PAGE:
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The Honors Tutorial College building on Park Place on Ohio's campus.

OHIO Honors Program restricts enrollment, enhances experiences

Ohio University’s OHIO Honors Program, or OHP, will limit the number of students it enrolls in future classes following the induction of its largest class during the Fall Semester. 

The OHP began in the fall of 2019 as a supplement to the Honors Tutorial College and its enrollment numbers have continued to grow. According to The Office of Institutional Effectiveness and Analytics, 413 students enrolled in the OHP during the 2020 Fall Semester. A year later, during the 2021 Fall Semester, 589 students were enrolled in the OHP. 

At the beginning of the 2022 Fall Semester, OU introduced the 1804 Scholars Program. The new program is non-curricular and exposes students to both on- and off-campus experiences, Geoff Buckley, the interim associate dean of the OHP and the 1804 Scholars program, said. 

“This is an exciting opportunity for students who want to be part of a high-achieving residential community focused on wellbeing and enrichment experiences outside of the classroom,” Donal Skinner, dean of the Honors Tutorial College, said in an email. 

“The Honors Tutorial College is sort of the umbrella for honors at Ohio University,” Buckley said. “You've got the honors tutorial side, you've got the Ohio Honors Program and now we have 1804 Scholars, so there are a few different options, and a lot of flexibility, to meet the needs of students who want an honors experience at Ohio University.”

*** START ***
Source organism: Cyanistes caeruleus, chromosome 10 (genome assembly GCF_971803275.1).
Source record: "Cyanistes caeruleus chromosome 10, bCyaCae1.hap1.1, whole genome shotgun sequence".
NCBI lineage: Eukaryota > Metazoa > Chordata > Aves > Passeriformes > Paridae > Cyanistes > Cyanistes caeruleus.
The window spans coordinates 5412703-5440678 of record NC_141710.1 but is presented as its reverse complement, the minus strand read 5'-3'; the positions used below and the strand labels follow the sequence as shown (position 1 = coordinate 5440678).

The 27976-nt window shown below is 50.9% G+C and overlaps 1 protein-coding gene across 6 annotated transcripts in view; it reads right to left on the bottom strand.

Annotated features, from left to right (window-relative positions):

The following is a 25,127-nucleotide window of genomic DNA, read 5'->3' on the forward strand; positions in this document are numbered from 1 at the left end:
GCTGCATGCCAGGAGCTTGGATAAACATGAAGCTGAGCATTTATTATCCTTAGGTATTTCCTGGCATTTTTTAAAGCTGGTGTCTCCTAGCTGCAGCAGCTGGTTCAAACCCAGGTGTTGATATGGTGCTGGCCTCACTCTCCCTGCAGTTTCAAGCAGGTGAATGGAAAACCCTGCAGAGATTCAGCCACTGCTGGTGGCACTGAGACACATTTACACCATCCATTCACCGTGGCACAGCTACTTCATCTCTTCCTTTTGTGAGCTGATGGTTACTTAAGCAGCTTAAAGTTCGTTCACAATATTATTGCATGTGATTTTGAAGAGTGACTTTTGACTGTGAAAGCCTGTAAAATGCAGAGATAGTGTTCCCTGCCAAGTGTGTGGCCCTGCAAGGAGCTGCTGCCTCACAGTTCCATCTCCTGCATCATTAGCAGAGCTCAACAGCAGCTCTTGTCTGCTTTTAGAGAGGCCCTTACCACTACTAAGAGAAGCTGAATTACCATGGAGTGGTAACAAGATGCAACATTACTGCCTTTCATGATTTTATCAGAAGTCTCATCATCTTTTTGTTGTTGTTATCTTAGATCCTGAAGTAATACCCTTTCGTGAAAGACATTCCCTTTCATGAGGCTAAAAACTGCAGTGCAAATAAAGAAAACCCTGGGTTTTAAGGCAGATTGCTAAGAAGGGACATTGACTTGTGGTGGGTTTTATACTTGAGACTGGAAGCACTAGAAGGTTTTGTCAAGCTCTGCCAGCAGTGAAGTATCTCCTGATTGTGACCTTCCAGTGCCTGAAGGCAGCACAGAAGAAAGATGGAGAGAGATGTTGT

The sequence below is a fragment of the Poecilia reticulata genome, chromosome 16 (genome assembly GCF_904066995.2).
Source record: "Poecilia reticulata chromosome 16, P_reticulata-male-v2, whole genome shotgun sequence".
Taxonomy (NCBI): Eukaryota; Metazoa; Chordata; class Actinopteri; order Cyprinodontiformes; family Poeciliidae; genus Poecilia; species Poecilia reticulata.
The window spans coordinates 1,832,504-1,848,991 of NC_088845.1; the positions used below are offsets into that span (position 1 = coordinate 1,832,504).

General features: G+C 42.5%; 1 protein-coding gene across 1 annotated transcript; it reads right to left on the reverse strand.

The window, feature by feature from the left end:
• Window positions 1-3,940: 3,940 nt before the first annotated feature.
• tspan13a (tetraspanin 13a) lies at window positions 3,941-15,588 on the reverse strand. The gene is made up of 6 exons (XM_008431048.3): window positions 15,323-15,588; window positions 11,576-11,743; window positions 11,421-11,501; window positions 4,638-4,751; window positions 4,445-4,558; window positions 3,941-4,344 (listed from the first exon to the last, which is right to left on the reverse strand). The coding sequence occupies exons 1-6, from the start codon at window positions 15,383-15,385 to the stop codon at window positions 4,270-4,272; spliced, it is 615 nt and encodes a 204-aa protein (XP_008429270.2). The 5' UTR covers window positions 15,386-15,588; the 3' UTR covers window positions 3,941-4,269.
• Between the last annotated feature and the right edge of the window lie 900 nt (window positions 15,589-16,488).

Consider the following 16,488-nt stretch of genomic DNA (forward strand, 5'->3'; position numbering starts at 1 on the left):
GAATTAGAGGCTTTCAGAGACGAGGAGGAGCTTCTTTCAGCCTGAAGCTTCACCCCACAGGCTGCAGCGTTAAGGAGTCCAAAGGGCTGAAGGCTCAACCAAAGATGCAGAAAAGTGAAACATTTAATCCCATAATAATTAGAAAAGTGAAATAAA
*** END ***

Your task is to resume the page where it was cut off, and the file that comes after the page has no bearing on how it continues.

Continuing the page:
The 1804 Scholars program inducted 153 students and the OHP inducted 437 students during Fall Semester. Although the number of students in the OHP program decreased, the number of students in OU’s honors and scholars programs has increased, Jim Sabin, a university spokesperson, said.

Despite the record number of students who enrolled in the OHP in 2022, the university was able to house every residential honors student in designated honors housing, Johnna Matulja, the director of business operations for housing and residence life, said.

Buckley said he anticipates the OHP’s growth to stabilize despite the possibility that the program will become more popular as more students learn about it. 

“I think that OHP … will stabilize between 400 and 450 (students),” Buckley said. “I think that would be sort of ideal in terms of size to fit very well with the resources we currently have.”

Skinner said the number of students able to enroll in OU’s honors programs will not continue to increase due to intentional restrictions on enrollment.

“While we were thrilled at the interest in the honors offerings at OHIO, we’ve had to intentionally restrict enrollment to ensure we deliver on the excellent experience we’ve promised students,” Skinner said in an email. 

Despite the hundreds of students enrolled in the OHP program, Buckley said the curriculum will continue to expand and offer more experiential learning opportunities to its members.

“That’s one of the things I've been trying to work on right now is building partnerships with local groups and also national groups that could provide experiential opportunities for our students,” Buckley said. 

Honors faculty is aware there is no one-size-fits-all when it comes to an honors education, Skinner said. It will continue to strive to help high-achieving students with any academic challenge they would like to pursue. 

Although OU’s honors and scholars programs are larger than ever before, Buckley said the faculty is dedicated and ready to assist with its students' academic aspirations. 

“I really hope that (students) take away that you've got really dedicated faculty here at Ohio University, who are very willing to go the extra mile,” Buckley said. 


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